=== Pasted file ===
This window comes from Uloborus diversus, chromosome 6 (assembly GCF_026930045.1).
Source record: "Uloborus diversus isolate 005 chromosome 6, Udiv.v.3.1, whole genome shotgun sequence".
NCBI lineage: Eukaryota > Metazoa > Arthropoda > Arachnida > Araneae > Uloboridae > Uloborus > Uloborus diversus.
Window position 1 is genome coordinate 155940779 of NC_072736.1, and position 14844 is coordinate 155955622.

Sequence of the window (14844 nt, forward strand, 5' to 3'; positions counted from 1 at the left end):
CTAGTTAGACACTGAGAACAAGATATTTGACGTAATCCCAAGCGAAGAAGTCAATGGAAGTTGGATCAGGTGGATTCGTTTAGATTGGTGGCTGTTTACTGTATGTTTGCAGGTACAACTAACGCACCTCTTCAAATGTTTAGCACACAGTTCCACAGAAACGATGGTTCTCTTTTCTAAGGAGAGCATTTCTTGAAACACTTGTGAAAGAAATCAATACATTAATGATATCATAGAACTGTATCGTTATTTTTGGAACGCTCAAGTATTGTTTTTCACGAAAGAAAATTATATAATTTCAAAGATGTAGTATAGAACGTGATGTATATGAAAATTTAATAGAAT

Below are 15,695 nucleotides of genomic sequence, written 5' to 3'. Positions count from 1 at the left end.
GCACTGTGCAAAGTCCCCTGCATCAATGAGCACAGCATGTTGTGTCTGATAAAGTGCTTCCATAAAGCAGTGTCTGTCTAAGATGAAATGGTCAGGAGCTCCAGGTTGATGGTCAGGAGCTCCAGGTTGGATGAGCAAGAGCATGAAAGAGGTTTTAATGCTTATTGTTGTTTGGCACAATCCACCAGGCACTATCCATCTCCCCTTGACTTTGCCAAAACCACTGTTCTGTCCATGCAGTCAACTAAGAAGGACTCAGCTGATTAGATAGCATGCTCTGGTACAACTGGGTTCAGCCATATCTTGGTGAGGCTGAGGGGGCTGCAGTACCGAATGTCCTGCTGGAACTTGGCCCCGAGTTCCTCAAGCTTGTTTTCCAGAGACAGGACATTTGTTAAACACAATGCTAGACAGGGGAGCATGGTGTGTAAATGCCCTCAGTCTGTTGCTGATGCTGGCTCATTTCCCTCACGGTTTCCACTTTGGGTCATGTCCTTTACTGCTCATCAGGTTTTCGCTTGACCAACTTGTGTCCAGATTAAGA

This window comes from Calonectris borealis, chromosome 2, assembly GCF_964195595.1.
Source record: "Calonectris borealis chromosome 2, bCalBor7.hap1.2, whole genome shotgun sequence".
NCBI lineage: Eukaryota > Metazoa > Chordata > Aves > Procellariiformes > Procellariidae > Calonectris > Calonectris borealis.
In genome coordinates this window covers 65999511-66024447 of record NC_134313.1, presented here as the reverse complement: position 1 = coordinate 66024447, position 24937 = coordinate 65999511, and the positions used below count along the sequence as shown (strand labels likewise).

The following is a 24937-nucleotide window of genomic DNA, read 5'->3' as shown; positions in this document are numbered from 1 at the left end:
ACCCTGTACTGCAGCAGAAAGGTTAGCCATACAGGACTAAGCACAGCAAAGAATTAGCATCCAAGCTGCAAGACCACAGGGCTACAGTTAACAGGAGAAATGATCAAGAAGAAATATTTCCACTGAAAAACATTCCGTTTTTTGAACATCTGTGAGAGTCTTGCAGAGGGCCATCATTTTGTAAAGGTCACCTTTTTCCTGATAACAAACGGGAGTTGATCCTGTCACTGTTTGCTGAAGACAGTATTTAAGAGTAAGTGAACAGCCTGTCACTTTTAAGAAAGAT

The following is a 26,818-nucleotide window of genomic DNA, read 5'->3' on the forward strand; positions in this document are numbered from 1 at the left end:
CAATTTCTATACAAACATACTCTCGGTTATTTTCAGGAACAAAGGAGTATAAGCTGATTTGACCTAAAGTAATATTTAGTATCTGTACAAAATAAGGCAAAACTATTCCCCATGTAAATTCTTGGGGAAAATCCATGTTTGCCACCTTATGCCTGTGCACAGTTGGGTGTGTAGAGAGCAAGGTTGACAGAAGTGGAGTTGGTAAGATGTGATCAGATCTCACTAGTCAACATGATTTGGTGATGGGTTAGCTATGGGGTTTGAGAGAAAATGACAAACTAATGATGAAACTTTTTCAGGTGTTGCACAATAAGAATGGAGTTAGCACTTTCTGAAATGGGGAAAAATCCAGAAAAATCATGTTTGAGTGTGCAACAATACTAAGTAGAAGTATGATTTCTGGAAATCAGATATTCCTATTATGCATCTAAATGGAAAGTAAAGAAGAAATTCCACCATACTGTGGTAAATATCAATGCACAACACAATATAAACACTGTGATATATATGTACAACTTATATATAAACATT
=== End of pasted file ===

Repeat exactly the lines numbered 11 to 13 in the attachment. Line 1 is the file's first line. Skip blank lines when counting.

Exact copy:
NCBI lineage: Eukaryota > Metazoa > Chordata > Aves > Procellariiformes > Procellariidae > Calonectris > Calonectris borealis.
In genome coordinates this window covers 65999511-66024447 of record NC_134313.1, presented here as the reverse complement: position 1 = coordinate 66024447, position 24937 = coordinate 65999511, and the positions used below count along the sequence as shown (strand labels likewise).

The following is a 24937-nucleotide window of genomic DNA, read 5'->3' as shown; positions in this document are numbered from 1 at the left end: